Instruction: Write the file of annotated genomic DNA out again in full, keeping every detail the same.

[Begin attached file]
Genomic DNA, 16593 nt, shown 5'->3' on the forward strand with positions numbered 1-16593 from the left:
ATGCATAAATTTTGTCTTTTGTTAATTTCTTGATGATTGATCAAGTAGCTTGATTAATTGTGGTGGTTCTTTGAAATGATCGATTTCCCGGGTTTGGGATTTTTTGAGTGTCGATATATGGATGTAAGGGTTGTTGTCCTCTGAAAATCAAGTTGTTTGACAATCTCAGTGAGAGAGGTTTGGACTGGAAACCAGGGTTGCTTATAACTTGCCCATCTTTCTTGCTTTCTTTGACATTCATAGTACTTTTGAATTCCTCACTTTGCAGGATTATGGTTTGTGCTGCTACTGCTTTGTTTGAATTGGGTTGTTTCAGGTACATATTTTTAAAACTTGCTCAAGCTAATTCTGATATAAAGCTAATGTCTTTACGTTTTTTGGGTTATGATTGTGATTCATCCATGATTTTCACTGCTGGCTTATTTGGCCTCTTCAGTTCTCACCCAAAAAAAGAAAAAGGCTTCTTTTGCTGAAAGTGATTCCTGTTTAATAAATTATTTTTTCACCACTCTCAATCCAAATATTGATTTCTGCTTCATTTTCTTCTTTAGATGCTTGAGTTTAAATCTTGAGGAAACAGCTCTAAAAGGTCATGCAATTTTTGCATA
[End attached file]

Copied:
Genomic DNA, 16593 nt, shown 5'->3' on the forward strand with positions numbered 1-16593 from the left:
ATGCATAAATTTTGTCTTTTGTTAATTTCTTGATGATTGATCAAGTAGCTTGATTAATTGTGGTGGTTCTTTGAAATGATCGATTTCCCGGGTTTGGGATTTTTTGAGTGTCGATATATGGATGTAAGGGTTGTTGTCCTCTGAAAATCAAGTTGTTTGACAATCTCAGTGAGAGAGGTTTGGACTGGAAACCAGGGTTGCTTATAACTTGCCCATCTTTCTTGCTTTCTTTGACATTCATAGTACTTTTGAATTCCTCACTTTGCAGGATTATGGTTTGTGCTGCTACTGCTTTGTTTGAATTGGGTTGTTTCAGGTACATATTTTTAAAACTTGCTCAAGCTAATTCTGATATAAAGCTAATGTCTTTACGTTTTTTGGGTTATGATTGTGATTCATCCATGATTTTCACTGCTGGCTTATTTGGCCTCTTCAGTTCTCACCCAAAAAAAGAAAAAGGCTTCTTTTGCTGAAAGTGATTCCTGTTTAATAAATTATTTTTTCACCACTCTCAATCCAAATATTGATTTCTGCTTCATTTTCTTCTTTAGATGCTTGAGTTTAAATCTTGAGGAAACAGCTCTAAAAGGTCATGCAATTTTTGCATA